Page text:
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CBT, Emotional Coping Improves Care for Anxious Alcoholics

CBT, Emotional Coping Improves Care for Anxious AlcoholicsResearchers from Boston University have found that transdiagnostic cognitive behavioral therapy (CBT) was more effective in reducing heavy drinking in anxious alcoholics than progressive muscle relaxation therapy (PMR).

Researchers also discovered that the addition of medication to either CBT or PMR participants did not decrease their alcohol consumption.

The findings are published in the journal Behavior Research and Therapy.

For the study, participants were divided into four groups; one receiving the antidepressant venlaflaxine coupled with CBT, one receiving venlaflaxine with PMR, and the other groups receiving a placebo coupled with either CBT or PMR.

After 11 weeks the participants in the group receiving a placebo and CBT alone reported their heavy drinking had significantly decreased when compared to the other groups receiving treatment.

“It is vital to find better treatments, whether they are medication therapies or behavioral interventions,” said Domenic Ciraulo, M.D., principal investigator of the study.

“This study points to the importance of behavioral approaches to decrease heavy drinking through strategies to improve emotional regulation.”

According to the researchers, while antidepressant medications may help to control anxious feelings, the ability to acknowledge and respond to such intense feelings may be one reason that CBT is effective.

This may be why the addition of an antidepressant to CBT did not lead to improved outcomes.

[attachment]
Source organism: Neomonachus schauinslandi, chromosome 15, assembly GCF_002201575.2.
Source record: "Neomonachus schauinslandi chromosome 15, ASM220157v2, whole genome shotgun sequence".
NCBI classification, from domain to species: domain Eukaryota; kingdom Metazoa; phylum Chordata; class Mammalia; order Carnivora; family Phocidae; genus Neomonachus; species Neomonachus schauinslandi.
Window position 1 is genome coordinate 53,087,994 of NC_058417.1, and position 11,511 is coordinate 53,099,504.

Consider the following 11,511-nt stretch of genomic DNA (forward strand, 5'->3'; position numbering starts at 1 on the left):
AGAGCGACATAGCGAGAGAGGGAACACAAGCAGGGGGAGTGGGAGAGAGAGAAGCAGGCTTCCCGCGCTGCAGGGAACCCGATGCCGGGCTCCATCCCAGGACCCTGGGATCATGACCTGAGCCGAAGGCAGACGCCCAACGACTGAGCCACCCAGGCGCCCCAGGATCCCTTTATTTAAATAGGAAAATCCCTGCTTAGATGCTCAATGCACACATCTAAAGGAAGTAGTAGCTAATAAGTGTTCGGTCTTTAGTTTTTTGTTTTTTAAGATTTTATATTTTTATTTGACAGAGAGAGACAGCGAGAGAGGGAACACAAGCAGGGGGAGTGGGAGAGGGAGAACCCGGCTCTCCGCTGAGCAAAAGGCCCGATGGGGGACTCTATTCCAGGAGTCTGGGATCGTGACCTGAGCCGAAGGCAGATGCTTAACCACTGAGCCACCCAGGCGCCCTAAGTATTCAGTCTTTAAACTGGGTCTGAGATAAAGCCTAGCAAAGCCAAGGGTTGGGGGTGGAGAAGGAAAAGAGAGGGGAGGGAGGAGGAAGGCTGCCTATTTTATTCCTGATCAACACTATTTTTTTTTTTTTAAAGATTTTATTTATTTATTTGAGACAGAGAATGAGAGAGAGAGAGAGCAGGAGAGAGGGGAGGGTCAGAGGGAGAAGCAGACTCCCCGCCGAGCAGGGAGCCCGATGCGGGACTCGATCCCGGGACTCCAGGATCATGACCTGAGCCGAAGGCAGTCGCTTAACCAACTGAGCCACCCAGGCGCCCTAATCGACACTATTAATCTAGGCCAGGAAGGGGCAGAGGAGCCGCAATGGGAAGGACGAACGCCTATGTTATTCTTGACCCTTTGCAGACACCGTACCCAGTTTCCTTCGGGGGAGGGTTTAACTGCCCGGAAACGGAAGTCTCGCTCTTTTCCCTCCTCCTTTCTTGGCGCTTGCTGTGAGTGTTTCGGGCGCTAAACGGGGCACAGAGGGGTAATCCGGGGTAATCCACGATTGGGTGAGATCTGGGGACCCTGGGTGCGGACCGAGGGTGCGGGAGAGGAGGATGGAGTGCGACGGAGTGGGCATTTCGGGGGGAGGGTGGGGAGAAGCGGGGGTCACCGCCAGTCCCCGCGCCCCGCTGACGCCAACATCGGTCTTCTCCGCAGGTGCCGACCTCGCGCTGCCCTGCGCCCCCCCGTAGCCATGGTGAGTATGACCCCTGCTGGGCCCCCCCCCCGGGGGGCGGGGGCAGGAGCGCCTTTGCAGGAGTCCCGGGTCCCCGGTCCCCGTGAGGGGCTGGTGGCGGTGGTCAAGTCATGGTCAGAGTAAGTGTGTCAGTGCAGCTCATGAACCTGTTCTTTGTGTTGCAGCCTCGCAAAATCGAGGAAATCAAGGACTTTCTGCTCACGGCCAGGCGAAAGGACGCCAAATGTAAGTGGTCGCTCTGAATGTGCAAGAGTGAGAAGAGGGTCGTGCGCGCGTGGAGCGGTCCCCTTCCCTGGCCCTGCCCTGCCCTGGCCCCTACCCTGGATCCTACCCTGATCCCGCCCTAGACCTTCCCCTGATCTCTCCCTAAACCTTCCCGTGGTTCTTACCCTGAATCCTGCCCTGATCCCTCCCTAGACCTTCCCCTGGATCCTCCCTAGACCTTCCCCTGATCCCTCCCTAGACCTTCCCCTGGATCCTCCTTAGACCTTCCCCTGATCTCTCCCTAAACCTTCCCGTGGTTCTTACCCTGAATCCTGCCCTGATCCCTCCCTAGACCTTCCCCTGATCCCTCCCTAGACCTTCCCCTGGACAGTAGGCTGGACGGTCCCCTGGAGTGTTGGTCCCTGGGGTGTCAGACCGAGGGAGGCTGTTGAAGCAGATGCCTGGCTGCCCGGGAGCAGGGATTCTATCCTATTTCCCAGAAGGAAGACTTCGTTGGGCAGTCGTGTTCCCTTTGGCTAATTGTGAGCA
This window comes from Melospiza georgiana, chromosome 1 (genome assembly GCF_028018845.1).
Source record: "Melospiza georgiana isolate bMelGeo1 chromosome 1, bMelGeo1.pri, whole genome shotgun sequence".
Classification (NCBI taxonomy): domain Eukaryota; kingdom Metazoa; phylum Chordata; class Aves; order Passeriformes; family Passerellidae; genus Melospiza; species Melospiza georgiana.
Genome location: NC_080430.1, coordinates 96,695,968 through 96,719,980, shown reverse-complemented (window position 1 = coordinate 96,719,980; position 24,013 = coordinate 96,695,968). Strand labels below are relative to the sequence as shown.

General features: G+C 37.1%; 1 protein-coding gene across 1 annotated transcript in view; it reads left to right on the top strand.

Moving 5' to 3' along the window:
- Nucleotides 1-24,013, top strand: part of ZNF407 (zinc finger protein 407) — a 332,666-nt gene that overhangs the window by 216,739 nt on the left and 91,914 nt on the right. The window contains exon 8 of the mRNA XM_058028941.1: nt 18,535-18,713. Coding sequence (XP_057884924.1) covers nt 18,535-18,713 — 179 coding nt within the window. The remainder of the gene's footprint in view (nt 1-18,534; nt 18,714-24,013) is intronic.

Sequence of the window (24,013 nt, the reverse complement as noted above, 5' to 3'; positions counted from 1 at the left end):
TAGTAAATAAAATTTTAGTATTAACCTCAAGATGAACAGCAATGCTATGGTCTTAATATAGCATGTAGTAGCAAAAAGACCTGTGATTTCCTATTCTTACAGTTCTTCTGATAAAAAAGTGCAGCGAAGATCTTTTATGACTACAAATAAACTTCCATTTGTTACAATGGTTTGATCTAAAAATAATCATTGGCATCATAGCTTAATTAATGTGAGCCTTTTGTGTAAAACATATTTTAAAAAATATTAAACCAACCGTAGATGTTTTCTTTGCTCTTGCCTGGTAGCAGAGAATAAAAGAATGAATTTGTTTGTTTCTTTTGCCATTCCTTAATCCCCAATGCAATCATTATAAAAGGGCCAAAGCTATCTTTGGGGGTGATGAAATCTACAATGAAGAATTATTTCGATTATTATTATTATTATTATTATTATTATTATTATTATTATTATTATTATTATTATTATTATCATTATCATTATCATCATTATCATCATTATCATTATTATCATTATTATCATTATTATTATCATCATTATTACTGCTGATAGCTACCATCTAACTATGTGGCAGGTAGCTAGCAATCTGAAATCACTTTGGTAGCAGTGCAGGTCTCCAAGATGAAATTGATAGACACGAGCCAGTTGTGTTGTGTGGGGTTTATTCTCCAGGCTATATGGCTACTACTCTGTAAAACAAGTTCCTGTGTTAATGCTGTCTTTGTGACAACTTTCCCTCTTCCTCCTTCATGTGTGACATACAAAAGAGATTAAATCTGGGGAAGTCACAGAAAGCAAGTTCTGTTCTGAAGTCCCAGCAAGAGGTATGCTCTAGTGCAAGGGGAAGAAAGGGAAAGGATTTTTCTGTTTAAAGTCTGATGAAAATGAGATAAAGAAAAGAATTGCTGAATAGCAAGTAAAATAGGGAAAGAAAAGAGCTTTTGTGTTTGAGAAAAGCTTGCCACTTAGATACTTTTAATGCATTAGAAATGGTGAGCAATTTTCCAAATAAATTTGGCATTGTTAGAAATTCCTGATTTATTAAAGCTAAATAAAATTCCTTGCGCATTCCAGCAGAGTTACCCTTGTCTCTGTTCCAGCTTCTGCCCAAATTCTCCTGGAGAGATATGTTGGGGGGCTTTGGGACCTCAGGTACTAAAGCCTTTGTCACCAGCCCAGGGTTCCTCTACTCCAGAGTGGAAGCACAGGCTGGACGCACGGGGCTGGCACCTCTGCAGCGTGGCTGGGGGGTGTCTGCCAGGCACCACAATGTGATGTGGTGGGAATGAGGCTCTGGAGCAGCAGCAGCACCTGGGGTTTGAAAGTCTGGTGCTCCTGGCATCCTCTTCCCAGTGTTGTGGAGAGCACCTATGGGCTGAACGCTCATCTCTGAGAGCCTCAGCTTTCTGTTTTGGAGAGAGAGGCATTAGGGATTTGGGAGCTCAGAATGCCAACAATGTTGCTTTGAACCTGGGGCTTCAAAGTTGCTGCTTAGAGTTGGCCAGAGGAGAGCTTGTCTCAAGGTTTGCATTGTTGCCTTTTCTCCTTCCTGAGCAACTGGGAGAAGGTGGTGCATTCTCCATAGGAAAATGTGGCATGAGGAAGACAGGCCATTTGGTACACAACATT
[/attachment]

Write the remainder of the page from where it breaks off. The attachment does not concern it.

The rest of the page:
“The goal of transdiagnostic CBT in this study was not to directly treat the specific anxiety symptoms of each anxiety disorder, but rather teach broad skills to cope with emotional issues that underlie a cluster of internalizing (mood and anxiety) disorders that often accompany alcoholism and may contribute to its onset and maintenance,” said David H. Barlow, Ph.D., a co-author of the study.

Source: Boston University

Stop drinking sign photo by shutterstock.

CBT, Emotional Coping Improves Care for Anxious Alcoholics

Rick Nauert PhD

Rick Nauert, PhDDr. Rick Nauert has over 25 years experience in clinical, administrative and academic healthcare. He is currently an associate professor for Rocky Mountain University of Health Professionals doctoral program in health promotion and wellness. Dr. Nauert began his career as a clinical physical therapist and served as a regional manager for a publicly traded multidisciplinary rehabilitation agency for 12 years. He has masters degrees in health-fitness management and healthcare administration and a doctoral degree from The University of Texas at Austin focused on health care informatics, health administration, health education and health policy. His research efforts included the area of telehealth with a specialty in disease management.

APA Reference
Nauert PhD, R. (2018). CBT, Emotional Coping Improves Care for Anxious Alcoholics. Psych Central. Retrieved on May 19, 2019, from
Scientifically Reviewed
Last updated: 8 Aug 2018
Last reviewed: By a member of our scientific advisory board on 8 Aug 2018
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